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It has been said that, over time, we tend to “become what we do.” It seems that after orchestrating campaign after campaign of fear on behalf of the truly powerful, the “literate” comfortable classes have come to believe their own schtick to the point where they have trouble understanding, or even tolerating, those who have always consumed their mercenarily-produced fear porn with a large helping of salt.
Worse yet, these self-frightened elites seem to think they can now remedy their lack of credibility with those living outside their grim prison of angst by simply amping up the volume on the scare machine. I suspect they might be in for a bigger and much more “physical” set of responses than they ever imagined could come their way.
Again, more at the link, and well worth your time.
Back in pre-pandemic 2016, Rolling Stone magazine asked: “This is the safest time in human history. So why are we all so afraid?“
According to Lewis & Clark College president Barry Glassner, one of the country’s leading sociologists and author of The Culture of Fear, “Most Americans are living in the safest place at the safest time in human history.”
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So how is it possible to be living in the safest time in human history, yet at the exact same time to be so scared?
Because, according to Glassner, “we are living in the most fearmongering time in human history. And the main reason for this is that there’s a lot of power and money available to individuals and organizations who can perpetuate these fears.”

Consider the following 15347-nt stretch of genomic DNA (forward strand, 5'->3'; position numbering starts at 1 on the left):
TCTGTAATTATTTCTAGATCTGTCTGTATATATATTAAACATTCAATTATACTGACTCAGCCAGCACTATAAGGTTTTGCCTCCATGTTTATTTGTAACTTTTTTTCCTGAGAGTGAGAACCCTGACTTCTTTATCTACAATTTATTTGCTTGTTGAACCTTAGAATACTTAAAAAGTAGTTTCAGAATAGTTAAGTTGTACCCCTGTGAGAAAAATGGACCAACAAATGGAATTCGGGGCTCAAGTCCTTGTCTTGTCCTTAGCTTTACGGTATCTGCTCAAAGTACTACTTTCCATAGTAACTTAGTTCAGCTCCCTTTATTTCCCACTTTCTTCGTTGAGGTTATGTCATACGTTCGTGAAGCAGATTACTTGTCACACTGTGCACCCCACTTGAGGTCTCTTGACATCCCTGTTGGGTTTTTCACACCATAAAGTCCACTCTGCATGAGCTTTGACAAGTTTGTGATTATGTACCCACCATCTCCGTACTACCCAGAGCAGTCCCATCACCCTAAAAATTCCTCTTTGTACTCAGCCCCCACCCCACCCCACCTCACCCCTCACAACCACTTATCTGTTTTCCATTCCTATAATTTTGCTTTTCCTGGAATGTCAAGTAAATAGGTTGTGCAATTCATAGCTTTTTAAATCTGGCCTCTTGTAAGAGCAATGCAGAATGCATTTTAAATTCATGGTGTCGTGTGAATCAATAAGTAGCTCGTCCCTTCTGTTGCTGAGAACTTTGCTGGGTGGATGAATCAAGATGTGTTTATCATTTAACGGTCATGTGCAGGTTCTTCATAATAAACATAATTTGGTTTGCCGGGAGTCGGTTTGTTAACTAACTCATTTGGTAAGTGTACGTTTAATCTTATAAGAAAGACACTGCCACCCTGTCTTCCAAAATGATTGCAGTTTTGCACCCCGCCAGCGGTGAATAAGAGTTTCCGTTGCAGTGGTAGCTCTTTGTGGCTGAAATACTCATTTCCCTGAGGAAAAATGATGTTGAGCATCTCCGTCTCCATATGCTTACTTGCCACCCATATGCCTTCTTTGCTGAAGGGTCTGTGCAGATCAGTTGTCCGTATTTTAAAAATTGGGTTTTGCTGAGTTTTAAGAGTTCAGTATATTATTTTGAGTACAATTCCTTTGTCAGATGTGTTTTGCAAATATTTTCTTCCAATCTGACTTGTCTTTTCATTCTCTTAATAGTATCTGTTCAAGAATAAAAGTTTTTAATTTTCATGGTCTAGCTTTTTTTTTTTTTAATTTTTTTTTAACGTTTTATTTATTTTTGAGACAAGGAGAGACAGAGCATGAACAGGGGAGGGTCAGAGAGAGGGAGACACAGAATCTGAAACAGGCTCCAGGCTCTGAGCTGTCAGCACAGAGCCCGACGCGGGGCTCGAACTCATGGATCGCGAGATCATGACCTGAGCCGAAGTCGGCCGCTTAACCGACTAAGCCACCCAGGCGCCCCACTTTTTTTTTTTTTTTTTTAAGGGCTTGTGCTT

For mass media, insurance companies, Big Pharma, advocacy groups, lawyers, politicians and so many more, your fear is worth billions. And fortunately for them, your fear is also very easy to manipulate. We’re wired to respond to it above everything else. If we miss an opportunity for abundance, life goes on; if we miss an important fear cue, it doesn’t.
“The more we learn about the brain, the more we learn it’s not something that’s supposed to make you happy all the time,” says Andrew Huberman, a Stanford neurobiology professor who runs a lab studying fear. “It’s mostly a stress-reactive machine. Its primary job is to keep us alive, which is why it’s so easy to flip people into fear all the time.”
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Where fear is a response to a present threat, anxiety is a more complex and highly manipulable response to something one anticipates might be a threat in the future … And that uncertainty is the exact lever that politicians regularly use to try to influence your behavior … The crucial combination of uncertainty with perception of an escalating threat has led historically, according to Bader and other researchers, to an increased desire for authoritarianism.
Speaking of authoritarianism, Bari Weiss reminds us: “We Got Here Because of Cowardice. We Get Out With Courage“.
What we call “cancel culture” is really the justice system of this revolution. And the goal of the cancellations is not merely to punish the person being cancelled. The goal is to send a message to everyone else: Step out of line and you are next.